Moneo's building predictably suggests Roman Catholicism's longevity, sustainability and power, which suggests he may have fallen short of this vision. The austere and fortress-like nature of its walls - which look better as views on the website than observed from the pavement - can be likened to traditional religious buildings in Santiago de Compostela, for instance. "Its exterior is more protective and deals with the outer city as an adversary - which is one of the church's traditions," says Moss. "I think the inside of this building is a place that sequesters and nurtures you, in real contrast to the protectiveness of the outside."



As a resolution of that tradition, the interior is also by far the most innovative aspect of the architecture. It is a serenely original statement somewhat marred by a mixed quality public art programme not of Moneo's making. Unfortunately fussy bronze chandeliers ill-suited in design to the numinous task of illuminating the celebration of the major liturgies shout for attention; perhaps the Cardinal can replace them in due course.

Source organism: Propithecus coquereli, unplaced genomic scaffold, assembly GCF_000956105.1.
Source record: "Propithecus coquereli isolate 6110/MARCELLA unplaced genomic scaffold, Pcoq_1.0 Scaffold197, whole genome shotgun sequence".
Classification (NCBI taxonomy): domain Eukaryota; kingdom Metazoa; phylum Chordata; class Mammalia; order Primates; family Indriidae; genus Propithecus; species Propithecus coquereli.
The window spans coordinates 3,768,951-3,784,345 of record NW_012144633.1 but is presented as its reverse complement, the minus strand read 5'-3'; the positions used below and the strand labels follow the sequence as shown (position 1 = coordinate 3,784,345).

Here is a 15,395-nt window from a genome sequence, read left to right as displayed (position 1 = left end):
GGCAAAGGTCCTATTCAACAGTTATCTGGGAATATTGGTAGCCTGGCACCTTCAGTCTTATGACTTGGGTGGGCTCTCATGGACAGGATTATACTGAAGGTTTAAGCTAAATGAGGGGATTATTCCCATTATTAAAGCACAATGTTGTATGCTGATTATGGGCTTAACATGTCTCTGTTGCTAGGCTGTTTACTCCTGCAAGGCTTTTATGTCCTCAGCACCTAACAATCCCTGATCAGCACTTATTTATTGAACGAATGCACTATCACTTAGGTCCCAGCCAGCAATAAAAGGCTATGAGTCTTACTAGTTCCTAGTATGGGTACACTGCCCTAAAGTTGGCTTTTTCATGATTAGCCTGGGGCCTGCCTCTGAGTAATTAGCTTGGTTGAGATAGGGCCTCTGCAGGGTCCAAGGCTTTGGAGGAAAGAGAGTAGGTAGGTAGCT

Outside the Cathedral, yet still within its enclosing walls, the visitor can stroll the entire periphery of the building and the plaza, a rare chunk of unimpeded public space with its own café. Like the Getty Center, which opened a few years ago in nearby Brentwood, the plaza gives visitors the chance to be urban pedestrians. Now Frank Gehry's Walt Disney Concert Hall, a few blocks away on Grand Street, which has the same intention, is nearly ready. Downtown LA has long since been typified by a crop of skyscrapers and pedestrian shopping malls in defensive enclaves. The question is, will the current conversion to pedestrian space which is a feature of downtown urbanism more widely, and something Moneo draws strength from, but only inside his Cathedral enclosure, genuinely bring downtown a sense of place? The Cathedral was a major opportunity to buck the trend and serve as a focal point of downtown redevelopment. In spite of its civic intentions internally, it is a shame that its hermetic exterior character reinforces a monumental approach to urban development in an area that could benefit from a more permeable structure.